If you’d like these tools to be generally accessible, you can add the target path to your PATH, in .bash_profile or a similar shell configuration file.

You’ve now got a complete cross-compiled development toolchain for targeting the IA-32 platform on OS X. Pat yourself on the back, and if you’re feeling especially amazed and encouraged by the many excellent free development tools available with source, show your support by donating to the Free Software Foundation.


Written by m3os

March 29, 2009 at 1:57 pm

False Start – Setting up for development on OS X

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I mentioned in an earlier post that I had switched over to my EeePC once I started work on my C kernel. I was forced to switch because the development tools that come with OS X do not include support for ELF binaries, and many of the GNU development tools are not available. The version of gcc that is installed only supports the creation of Mach-O executable files, and I want to target ELF binaries, so that I can enjoy the benefit of full usage of the GNU toolchain.

In that previous post, I had mentioned that rather than go through the hassle of building a cross-compiler on my Mac that would target i386-elf binaries, I preferred to keep my development momentum going and just switch over to develop under Linux on my EeePC.

Developing on the EeePC is fine, very portable and handy. However, I often wish I could work on M3 on my Mac, with its full-size keyboard and bigger screen. So I did some research today into exactly what it would take to build a cross-compiler on OS X.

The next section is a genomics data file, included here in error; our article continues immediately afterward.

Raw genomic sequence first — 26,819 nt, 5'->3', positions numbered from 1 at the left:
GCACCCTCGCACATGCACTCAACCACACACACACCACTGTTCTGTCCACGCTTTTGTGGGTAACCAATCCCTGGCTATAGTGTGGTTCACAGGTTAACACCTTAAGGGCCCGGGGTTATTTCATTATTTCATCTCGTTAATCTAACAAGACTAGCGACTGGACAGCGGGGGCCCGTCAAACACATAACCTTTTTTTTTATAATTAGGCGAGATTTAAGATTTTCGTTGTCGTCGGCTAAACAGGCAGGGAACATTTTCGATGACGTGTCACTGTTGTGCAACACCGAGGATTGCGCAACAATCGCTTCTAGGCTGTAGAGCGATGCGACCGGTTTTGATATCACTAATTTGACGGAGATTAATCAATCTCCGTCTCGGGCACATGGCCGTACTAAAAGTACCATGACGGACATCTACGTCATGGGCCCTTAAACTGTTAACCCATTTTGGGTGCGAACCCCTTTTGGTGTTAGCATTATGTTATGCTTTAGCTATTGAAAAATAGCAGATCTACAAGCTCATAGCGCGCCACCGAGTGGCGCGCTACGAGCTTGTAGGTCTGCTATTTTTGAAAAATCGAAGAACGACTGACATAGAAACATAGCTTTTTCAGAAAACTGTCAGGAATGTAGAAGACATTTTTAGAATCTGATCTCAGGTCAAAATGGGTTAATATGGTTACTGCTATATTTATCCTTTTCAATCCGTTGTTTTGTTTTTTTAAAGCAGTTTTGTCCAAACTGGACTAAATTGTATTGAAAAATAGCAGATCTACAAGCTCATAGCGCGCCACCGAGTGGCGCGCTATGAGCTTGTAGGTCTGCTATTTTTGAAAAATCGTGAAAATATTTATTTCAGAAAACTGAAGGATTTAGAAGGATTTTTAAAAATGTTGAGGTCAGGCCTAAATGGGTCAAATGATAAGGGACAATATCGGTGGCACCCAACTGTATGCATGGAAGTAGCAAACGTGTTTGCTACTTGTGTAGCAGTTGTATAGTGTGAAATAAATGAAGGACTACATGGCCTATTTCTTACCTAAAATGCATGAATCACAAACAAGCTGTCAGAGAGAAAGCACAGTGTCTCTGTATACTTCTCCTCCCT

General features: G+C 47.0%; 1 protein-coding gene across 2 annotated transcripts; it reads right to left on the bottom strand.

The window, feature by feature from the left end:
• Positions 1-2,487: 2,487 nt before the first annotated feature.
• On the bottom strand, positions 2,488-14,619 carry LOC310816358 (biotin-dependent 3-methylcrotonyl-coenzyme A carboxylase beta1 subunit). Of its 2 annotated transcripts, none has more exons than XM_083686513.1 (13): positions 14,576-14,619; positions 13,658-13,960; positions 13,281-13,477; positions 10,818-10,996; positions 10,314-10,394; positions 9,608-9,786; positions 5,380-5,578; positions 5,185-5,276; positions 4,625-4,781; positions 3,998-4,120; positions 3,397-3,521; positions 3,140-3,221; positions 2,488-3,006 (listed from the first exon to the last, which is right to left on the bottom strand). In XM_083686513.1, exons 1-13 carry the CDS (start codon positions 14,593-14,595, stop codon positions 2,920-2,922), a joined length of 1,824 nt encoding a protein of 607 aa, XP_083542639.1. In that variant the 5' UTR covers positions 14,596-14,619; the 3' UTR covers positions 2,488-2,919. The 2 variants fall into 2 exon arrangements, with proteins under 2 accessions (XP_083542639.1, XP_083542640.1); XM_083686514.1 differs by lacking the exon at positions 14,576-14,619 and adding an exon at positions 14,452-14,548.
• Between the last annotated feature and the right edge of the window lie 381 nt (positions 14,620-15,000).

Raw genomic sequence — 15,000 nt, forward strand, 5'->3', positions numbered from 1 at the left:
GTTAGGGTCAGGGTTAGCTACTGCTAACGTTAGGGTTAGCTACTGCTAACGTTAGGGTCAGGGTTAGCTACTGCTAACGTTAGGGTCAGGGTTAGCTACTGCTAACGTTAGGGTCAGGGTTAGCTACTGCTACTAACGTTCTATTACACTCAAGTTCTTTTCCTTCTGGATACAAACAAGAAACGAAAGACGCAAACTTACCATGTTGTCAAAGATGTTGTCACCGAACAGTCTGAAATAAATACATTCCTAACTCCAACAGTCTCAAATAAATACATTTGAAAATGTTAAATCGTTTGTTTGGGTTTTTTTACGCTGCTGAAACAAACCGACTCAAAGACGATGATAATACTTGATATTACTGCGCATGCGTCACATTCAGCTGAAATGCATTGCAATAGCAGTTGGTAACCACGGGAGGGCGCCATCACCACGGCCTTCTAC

What’s a cross-compiler, you ask? Good question! A cross-compiler is a compiler that generates executables that target another platform. In my case, I would like to target ELF binaries that run on the IA-32 architecture. The flavor of Unix at the heart of OS X is called Darwin, and it does not currently support the ELF executable format. Lucky for me (and for the development world), the GNU project has built their most-excellent C compiler to be very portable, and to support a wide variety of target architectures and executable formats. So what I am able to do is to compile a version of the gcc compiler that targets ELF binaries on the i386 architecture. Once I have a cross compiler, I will be able to compile ELF binaries on OS X, but obviously will not be able to execute them on OS X. That’s perfectly OK though, since I don’t want to execute them on OS X, I want to execute them on my IA-32 system emulated by Q(emu).

There is a project out there on the interwebs that is called DarwinPorts. Essentially, it’s a repository for tools that have been built for Darwin, with a nice client application that manages dependencies and handles downloading, building and installing the software for you. Easy! And hey, they have packages for a cross-compiler toolchain. Great! I figured I would install binutils and gcc and be off to the races.

Unfortunately, things didn’t quite work out that way. There is some problem in the binutils package that was causing the compile to error out. After thoroughly googling the issue and attempting several fixes over a couple of hours, I threw in the towel. As nice as DarwinPorts is, it didn’t work out for me in this case.